Committee Hears Housing Options For Governor Prence Property
By: Ryan Bray
Topics: Housing and homelessness
Still Seen As Most Critical Use Of 5.5-acre Site
ORLEANS – The need for housing continues to drive planning for the former Governor Prence Inn property on Route 6A.
The Governor Prence Planning Committee has been exploring potential options for the 5.5-acre site since the fall. While multiple uses have been discussed including a community center and performing arts space, feedback from the community thus far has come back overwhelmingly in support of bringing rental and ownership housing to the site.
“The primary data, the secondary data, the folks that have come in to comment have all said housing, housing, housing,” committee member Tina Shaw said during the committee’s June 6 meeting.
At that meeting, the design firm Union Studio presented two revised site plans for the Prence property, which the town bought for $2.9 million in May 2021. One called for 77 units of housing, the most allowed under local zoning, while the other offered less density with 67 units.
At its prior meeting, the committee was presented with three proposals for 77 units, 60 units and 44 units. Committee members sought revisions to the first two schemes to reflect less parking and more open space.
Both revisions call for a mix of housing styles as well as open space and a common building. The 77-unit proposal would divide housing between four 10-unit apartment buildings, two three-story manor houses that would each house six units, and eight two-story townhouses that would collectively house 25 units. There would also be room for 116 parking spaces and a 600-square-foot common building on the south end of the site.
The plan was revised to relocate the largest buildings, the manor houses, to the center of the property. The elevation of the manor houses was also changed from two stories to three, which creates additional green space for a park area fronting Route 6A.
“We thought this is a nice feature for the general public who might walk by and be intrigued to come and look at the space,” Jeremy Lake of Union Studio told the committee.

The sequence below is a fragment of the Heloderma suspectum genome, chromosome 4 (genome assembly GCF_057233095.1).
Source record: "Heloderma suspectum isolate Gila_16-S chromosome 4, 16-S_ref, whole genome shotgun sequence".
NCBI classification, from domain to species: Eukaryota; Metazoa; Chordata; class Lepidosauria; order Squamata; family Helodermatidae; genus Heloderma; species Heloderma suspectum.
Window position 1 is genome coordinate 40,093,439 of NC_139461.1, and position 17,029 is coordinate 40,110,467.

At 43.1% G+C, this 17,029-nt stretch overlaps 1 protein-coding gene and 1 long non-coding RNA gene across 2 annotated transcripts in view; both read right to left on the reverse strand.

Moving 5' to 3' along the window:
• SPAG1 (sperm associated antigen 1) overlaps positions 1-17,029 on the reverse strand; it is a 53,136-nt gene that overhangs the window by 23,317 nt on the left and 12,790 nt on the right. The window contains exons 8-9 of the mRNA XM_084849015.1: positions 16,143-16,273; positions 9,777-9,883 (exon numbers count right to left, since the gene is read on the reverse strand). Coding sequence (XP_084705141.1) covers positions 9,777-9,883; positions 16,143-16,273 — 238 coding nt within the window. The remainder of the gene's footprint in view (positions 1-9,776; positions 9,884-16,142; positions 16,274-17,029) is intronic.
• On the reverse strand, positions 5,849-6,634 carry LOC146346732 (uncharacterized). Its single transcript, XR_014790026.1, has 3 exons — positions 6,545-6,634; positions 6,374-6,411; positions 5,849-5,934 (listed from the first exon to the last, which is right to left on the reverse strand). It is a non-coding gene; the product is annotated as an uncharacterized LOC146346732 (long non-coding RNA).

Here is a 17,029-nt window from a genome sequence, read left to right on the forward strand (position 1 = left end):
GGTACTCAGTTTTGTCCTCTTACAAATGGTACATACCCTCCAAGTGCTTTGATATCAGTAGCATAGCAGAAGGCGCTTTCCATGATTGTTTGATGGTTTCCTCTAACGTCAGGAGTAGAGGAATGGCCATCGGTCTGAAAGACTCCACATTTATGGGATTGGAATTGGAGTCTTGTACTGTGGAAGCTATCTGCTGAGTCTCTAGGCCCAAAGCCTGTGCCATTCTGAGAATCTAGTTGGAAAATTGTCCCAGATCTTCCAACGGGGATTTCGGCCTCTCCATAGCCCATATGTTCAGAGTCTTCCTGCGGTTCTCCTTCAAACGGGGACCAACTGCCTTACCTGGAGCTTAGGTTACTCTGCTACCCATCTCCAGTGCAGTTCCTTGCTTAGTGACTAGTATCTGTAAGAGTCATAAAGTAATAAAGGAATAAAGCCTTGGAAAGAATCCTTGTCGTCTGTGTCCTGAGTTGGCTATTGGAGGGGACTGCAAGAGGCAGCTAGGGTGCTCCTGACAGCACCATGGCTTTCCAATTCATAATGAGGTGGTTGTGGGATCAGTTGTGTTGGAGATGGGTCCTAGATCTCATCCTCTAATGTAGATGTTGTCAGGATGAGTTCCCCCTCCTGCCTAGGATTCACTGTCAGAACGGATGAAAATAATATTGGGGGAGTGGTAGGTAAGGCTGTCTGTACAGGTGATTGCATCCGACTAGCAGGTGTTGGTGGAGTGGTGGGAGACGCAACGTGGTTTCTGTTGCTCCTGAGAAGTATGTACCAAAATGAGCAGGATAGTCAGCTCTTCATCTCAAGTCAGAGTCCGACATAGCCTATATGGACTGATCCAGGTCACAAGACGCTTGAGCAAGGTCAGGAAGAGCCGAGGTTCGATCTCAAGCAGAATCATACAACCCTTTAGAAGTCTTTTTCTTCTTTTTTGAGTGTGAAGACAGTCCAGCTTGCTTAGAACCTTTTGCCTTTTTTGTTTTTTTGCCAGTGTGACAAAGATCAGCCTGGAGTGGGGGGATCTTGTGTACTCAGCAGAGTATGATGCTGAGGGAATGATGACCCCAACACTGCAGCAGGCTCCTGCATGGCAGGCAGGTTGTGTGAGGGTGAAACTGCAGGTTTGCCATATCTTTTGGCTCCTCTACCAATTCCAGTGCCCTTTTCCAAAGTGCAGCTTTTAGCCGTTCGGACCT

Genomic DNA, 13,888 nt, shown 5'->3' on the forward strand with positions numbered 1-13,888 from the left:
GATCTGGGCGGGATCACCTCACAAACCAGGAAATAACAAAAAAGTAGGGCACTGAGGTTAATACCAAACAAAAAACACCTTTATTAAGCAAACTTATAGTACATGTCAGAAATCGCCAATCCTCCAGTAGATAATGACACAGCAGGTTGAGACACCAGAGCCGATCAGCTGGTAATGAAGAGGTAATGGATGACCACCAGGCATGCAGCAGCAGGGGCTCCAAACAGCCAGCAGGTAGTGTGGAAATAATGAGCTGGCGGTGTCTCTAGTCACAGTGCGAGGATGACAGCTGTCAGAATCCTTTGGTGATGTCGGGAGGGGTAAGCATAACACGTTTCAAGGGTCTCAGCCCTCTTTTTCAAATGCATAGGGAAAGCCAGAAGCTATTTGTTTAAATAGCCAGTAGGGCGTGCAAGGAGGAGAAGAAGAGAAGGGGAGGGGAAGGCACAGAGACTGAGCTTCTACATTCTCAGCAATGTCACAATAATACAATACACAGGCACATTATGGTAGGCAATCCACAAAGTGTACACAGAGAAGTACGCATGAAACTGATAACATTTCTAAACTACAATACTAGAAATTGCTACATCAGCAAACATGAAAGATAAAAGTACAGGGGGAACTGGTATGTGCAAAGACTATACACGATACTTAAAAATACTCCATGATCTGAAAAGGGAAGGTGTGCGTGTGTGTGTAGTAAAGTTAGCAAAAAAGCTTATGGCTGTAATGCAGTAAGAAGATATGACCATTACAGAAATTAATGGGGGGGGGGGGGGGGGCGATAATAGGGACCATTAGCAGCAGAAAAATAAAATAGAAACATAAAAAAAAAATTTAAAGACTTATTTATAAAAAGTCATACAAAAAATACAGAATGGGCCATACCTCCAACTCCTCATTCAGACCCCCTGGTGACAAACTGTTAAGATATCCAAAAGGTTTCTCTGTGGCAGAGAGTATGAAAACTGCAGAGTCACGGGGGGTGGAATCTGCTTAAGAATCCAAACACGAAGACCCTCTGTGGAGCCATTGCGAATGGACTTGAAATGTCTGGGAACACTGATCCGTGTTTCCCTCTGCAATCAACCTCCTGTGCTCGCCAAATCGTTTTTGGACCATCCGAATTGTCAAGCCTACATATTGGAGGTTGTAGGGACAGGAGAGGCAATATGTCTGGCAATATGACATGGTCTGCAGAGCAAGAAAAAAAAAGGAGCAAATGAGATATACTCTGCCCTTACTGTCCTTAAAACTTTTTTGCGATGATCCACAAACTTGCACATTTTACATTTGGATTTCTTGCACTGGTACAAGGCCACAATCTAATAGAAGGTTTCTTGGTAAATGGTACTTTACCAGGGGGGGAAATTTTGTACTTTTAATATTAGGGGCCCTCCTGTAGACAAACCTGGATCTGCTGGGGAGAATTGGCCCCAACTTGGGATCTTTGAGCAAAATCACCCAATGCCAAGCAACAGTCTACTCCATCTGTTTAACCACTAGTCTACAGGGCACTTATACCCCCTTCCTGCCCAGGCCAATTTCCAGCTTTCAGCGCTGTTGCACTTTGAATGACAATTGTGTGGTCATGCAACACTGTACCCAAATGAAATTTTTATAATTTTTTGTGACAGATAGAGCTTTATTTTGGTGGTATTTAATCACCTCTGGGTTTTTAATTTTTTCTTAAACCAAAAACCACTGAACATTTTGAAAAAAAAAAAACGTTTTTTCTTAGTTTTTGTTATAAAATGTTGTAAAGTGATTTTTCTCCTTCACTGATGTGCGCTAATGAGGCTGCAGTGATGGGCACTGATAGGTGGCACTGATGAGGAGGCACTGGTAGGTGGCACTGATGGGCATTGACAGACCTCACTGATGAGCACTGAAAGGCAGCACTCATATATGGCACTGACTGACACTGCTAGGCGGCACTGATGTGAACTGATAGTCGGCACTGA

In the 67 unit design, 18 units would be housed across three, three-story manor homes that again would be located in the center of the development. Along the perimeter would be 49 additional units across 13 two-story townhouses. This design calls for 101 parking spaces and the 600 square foot common building.
“I think we should be shooting for something like this,” said John Sargent, who chairs the Governor Prence Committee. “I think it gives a really nice, open feeling there while still having a lot of houses and occupancy.”
Others on the committee also praised the more spacious designs, but committee member Debra Oakes took issue with the proximity of the open space at the south of the property to the Cape Cod Rail Trail, which she said might be too intrusive to future tenants.
“That whole concept, I think it’s a little awkward,” she said.
Oakes also asked what measures can be taken to prevent unwanted development on the property. Elizabeth Haney, the committee’s consultant with Barrett Planning Group, said details as to what the town does or doesn’t want on the site can be included in the request for proposals that will go out to developers interested in bidding on the project.
However, Brett Pelletier of the Boston-based consulting firm Kirk & Company said other communities have run into problems by being too particular on their RFPs in terms of what they do and don’t want out of a project.
“Unfortunately the project never got built,” he said. “It became too unfeasible.”
Committee members also discussed how much room the town might want to leave for other uses apart from housing. Fran McClennen noted that the committee was charged through town meeting with exploring “municipal uses” for the Prence property.
“On the other hand, the committee doesn’t have any direction from the town as to what a possible municipal use might be,” she said.
While there has been talk in town about the need for a community center, committee member Mark Mathison, who is also a member of the select board, questioned if the town currently has the appetite to spend millions of dollars on another project in the face of ongoing sewer work, planning for a new fire station and library and a new police station and DPW building that the town owes money on. That’s all on top of developing the Governor Prence site.
Meanwhile, Orleans continues to struggle to create housing needed for low to moderate income residents and families. Haney presented statistics that show that since 2005, the number of renter occupied units in Orleans has dropped from 824 to 469. On the other hand, the number of vacant rentals for seasonal/recreational use has jumped from 1,995 to 2,678.
“The reality is this is a site that should be developed for housing,” he said. “We have a critical need for housing. We have a critical need for a type of housing that’s not being served.”
The committee welcomed public feedback on both housing proposals at its June 13 meeting. Recommendations for how to use the property are expected to be presented to the select board later this summer.